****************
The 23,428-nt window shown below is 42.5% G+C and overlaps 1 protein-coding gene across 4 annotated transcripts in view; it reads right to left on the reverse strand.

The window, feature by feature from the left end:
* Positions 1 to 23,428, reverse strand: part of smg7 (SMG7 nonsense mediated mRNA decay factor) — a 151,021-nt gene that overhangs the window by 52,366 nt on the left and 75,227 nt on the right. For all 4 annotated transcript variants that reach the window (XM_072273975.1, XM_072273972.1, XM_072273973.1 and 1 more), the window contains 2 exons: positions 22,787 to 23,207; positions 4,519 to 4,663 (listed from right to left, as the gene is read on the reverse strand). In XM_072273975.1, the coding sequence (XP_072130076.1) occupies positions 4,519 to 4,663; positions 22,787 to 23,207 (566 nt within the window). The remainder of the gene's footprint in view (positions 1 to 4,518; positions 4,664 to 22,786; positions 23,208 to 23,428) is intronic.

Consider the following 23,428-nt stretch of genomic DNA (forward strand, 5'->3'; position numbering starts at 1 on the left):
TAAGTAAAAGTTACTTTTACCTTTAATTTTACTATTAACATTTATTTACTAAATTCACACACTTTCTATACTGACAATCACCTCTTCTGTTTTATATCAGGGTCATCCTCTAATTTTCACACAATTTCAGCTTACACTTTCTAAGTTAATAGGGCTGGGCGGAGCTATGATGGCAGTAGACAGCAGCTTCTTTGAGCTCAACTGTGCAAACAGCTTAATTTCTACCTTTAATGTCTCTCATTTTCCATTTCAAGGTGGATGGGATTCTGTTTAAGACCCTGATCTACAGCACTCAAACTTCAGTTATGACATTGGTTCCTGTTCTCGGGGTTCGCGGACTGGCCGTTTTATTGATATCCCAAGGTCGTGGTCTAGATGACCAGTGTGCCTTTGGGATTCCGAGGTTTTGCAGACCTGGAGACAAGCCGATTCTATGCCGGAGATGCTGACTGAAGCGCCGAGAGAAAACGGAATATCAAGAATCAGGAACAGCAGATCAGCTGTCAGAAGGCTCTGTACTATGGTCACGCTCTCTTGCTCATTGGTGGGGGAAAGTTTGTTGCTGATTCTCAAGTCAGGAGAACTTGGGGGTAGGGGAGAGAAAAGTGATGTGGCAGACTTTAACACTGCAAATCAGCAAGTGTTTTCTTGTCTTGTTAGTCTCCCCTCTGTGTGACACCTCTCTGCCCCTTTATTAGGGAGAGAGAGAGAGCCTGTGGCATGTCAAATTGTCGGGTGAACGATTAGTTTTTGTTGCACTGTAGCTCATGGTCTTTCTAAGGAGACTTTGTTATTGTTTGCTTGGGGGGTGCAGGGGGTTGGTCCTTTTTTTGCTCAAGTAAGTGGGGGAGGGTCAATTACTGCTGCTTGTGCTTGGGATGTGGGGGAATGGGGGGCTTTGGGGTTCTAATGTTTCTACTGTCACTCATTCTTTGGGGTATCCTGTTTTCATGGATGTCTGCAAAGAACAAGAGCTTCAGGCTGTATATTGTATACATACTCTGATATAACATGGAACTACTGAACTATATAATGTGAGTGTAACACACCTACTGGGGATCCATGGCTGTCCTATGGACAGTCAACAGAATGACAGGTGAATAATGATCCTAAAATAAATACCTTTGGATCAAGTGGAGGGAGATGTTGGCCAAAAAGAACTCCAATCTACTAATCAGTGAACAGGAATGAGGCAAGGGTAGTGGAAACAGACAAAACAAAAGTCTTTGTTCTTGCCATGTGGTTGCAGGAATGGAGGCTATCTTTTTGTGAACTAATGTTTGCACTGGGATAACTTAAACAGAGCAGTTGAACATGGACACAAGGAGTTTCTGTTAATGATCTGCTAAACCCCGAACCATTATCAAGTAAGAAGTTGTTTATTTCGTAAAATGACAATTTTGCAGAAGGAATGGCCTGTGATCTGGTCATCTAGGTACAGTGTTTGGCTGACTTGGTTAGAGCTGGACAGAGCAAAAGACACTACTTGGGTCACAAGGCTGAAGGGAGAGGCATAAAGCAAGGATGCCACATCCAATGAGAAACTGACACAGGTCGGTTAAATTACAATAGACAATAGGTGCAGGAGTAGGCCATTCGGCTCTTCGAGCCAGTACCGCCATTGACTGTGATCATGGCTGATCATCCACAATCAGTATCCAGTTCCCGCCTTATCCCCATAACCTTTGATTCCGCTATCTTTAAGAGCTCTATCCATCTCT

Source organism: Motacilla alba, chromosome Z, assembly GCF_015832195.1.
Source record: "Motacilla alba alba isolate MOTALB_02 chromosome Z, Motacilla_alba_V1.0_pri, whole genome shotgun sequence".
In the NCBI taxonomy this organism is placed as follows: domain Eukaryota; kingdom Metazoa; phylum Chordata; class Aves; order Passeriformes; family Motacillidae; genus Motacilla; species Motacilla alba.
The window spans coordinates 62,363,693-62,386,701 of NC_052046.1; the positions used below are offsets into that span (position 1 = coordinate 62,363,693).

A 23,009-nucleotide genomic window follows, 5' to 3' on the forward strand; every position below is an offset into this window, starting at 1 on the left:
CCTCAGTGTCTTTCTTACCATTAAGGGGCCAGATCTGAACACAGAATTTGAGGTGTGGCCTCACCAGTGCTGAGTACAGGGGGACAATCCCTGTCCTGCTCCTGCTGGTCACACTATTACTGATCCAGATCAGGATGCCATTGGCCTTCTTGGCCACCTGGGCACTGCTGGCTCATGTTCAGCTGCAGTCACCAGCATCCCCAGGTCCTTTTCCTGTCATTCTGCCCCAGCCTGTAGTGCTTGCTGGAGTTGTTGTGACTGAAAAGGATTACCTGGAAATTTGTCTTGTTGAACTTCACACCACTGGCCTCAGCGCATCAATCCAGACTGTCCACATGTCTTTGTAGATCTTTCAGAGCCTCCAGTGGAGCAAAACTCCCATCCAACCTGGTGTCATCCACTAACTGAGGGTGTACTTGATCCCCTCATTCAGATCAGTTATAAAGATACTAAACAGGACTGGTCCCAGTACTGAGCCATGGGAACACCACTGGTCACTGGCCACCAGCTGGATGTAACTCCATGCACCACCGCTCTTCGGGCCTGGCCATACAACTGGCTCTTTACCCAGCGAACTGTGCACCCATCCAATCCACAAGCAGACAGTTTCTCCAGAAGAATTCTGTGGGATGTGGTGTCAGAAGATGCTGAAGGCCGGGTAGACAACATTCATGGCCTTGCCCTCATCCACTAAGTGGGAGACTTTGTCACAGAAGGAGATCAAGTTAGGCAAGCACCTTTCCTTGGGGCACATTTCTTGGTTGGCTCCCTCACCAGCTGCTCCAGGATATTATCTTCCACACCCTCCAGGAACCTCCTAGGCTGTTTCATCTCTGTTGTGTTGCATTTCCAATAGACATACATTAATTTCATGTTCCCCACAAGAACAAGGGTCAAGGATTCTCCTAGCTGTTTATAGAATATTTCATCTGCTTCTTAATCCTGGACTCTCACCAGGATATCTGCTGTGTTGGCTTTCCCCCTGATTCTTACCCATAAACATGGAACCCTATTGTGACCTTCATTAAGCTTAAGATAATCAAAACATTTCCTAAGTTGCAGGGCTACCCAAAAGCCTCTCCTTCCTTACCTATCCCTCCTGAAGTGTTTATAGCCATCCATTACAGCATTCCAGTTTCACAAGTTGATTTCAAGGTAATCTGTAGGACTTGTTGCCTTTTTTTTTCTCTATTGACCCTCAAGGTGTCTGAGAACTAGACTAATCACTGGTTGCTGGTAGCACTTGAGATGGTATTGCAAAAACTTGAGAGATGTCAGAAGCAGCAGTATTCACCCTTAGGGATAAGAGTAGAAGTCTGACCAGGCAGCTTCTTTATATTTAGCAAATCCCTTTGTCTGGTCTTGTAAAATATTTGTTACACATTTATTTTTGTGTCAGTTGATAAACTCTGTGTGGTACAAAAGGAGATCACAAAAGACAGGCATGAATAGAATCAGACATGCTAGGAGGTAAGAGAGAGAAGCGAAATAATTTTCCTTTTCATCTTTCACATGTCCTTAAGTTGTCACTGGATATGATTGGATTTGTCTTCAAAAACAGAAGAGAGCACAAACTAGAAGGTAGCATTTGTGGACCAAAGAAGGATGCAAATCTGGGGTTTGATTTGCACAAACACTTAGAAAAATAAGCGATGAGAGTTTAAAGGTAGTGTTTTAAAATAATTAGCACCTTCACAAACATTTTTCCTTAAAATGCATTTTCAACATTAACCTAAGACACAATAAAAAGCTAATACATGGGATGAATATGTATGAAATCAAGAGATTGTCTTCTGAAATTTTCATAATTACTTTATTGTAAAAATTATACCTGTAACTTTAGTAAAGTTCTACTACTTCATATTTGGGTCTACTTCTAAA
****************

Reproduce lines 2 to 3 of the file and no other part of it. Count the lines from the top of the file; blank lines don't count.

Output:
The window, feature by feature from the left end:
* Positions 1 to 23,428, reverse strand: part of smg7 (SMG7 nonsense mediated mRNA decay factor) — a 151,021-nt gene that overhangs the window by 52,366 nt on the left and 75,227 nt on the right. For all 4 annotated transcript variants that reach the window (XM_072273975.1, XM_072273972.1, XM_072273973.1 and 1 more), the window contains 2 exons: positions 22,787 to 23,207; positions 4,519 to 4,663 (listed from right to left, as the gene is read on the reverse strand). In XM_072273975.1, the coding sequence (XP_072130076.1) occupies positions 4,519 to 4,663; positions 22,787 to 23,207 (566 nt within the window). The remainder of the gene's footprint in view (positions 1 to 4,518; positions 4,664 to 22,786; positions 23,208 to 23,428) is intronic.